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Dinner Party




Back in 1979, the well known feminist artist, Judy Chicago, created a "Dinner Party" installation to recognize 39 mythical and historical women in history. It was very controversial because of the reference to female reproductive anatomy. But the idea that it set out to bring about social change and then had to push through so much rejection in the process because it wasn't polite enough, is in itself quite telling. The center table cloth had 999 names of culturally significant women sewn into it. The. needlework being women's work of course.


The piece shown here, I created with one particular woman in mind. But she is not going to be found in the well known history books. She is local lore. Once I made the piece I realized that it reminded me of place settings on a finely decorated cloth. Bringing my mind to "Dinner Party". Except my guests would be those that mostly stayed out of the way.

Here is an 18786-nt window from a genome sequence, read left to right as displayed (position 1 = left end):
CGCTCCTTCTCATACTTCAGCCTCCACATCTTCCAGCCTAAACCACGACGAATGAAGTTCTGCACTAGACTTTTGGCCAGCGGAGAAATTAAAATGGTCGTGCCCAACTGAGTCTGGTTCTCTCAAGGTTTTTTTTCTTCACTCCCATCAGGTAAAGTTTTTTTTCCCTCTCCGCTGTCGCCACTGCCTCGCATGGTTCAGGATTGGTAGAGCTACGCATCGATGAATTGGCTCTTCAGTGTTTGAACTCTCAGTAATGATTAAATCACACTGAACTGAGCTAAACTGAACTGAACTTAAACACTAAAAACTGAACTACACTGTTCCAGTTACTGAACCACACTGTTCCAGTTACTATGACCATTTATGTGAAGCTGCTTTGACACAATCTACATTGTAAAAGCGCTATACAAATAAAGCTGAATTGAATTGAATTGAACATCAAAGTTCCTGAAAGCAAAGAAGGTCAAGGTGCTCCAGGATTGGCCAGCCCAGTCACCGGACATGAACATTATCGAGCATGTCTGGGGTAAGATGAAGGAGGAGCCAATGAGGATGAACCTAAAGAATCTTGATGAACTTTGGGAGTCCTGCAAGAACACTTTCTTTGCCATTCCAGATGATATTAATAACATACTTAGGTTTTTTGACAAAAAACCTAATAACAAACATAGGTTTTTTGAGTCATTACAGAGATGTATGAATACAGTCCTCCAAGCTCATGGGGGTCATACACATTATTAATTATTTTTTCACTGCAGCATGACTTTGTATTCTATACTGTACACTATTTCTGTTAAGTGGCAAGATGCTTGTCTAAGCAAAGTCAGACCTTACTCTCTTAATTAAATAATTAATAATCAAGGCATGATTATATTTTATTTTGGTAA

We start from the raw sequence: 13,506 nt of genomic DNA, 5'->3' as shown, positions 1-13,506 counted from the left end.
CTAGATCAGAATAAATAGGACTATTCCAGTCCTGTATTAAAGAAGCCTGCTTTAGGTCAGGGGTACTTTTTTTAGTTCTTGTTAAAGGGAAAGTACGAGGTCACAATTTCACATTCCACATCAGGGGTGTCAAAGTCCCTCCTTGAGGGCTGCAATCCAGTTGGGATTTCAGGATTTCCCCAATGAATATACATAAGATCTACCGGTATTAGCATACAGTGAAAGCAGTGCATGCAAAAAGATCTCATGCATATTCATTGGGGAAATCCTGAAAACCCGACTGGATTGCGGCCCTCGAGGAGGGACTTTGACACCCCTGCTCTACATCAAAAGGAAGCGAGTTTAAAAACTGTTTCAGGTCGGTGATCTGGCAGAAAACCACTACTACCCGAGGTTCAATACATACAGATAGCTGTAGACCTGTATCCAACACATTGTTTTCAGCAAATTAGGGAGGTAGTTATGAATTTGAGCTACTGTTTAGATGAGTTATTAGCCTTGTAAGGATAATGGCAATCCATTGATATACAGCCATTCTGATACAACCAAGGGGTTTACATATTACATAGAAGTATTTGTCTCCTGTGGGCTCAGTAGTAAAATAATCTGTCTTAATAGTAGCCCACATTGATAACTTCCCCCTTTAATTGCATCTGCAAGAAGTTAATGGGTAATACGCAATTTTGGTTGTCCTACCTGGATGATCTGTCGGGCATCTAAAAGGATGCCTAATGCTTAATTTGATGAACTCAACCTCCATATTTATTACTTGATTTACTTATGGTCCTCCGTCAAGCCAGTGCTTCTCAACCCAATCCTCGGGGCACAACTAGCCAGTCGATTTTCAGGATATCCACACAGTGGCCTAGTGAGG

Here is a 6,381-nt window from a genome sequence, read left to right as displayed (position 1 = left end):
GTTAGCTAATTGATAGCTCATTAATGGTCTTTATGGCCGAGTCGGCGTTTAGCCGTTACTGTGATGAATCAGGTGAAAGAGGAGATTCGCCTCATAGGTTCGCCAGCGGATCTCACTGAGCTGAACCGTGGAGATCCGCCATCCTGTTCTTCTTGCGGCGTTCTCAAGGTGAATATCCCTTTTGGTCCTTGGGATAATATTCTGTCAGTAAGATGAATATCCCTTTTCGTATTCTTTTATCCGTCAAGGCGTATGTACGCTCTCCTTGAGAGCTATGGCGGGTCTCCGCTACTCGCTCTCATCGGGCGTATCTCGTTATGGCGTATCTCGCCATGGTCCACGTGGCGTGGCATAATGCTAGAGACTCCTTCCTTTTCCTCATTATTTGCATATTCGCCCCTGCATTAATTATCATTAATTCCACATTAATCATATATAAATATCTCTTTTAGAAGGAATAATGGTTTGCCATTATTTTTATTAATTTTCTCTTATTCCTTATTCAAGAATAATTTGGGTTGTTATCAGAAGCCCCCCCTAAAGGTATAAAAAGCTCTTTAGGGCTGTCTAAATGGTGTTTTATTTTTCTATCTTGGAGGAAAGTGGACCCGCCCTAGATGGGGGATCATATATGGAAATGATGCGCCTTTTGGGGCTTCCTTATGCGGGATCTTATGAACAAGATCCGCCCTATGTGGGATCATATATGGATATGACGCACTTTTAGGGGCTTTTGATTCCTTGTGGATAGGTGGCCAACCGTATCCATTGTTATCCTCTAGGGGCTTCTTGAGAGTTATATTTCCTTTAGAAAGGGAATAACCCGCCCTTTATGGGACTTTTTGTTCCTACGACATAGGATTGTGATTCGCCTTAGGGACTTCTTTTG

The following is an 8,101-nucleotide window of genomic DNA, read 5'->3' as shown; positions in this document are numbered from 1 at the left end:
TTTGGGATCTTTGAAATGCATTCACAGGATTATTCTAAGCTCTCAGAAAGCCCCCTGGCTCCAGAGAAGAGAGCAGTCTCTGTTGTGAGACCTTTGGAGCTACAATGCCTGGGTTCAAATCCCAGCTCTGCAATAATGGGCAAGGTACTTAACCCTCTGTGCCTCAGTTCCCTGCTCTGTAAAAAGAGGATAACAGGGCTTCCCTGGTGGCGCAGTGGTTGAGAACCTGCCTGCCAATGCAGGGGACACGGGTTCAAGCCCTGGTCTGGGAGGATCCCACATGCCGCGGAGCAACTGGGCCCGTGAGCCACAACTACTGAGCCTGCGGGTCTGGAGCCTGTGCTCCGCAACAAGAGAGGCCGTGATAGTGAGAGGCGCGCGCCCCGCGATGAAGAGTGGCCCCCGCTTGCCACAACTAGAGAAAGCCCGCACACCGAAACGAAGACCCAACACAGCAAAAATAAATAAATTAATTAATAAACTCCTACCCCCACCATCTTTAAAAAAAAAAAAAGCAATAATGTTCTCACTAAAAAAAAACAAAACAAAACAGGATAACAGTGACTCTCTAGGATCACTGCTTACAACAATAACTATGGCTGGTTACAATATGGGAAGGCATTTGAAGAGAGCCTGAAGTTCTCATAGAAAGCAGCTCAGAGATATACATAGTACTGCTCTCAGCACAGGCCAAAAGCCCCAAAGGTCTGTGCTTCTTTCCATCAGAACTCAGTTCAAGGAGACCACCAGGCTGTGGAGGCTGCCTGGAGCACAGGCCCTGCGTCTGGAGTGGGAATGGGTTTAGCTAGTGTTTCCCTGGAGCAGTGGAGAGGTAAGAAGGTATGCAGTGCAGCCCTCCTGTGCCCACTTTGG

Dorcus Ann Elizabeth Williams is my guest of honor. There are two place settings to remember her past but also recognize the precedence of her story in the physical place today. Or maybe even to recognize the glossed over version of her story versus all the hardships we choose to forget.


She was a runaway slave that took up residence in Chagrin Falls, OH in the 1850s. The stories written of her primarily focus on her easy demeanor and pleasant inclusion into the town. Her ability to support herself through gardening and fishing. And the town's ultimate be-friending of this elderly women of color.


Envisioning her going to town dances and fishing in the pond is a polite version of her story. The daisies rain down purity and new beginnings. But the water flows in two directions. Living in solitude because she ran away from an arranged marriage to another slave. Leaving her family behind, she ran, for her life.


Again, the water she found solitude at is familiar ground. It is now a preserve that I've traversed with my family plenty of times since moving here. We walk along the broken remnants of a damn, not knowing until recently who walked there before us. Something Double - in so many ways.

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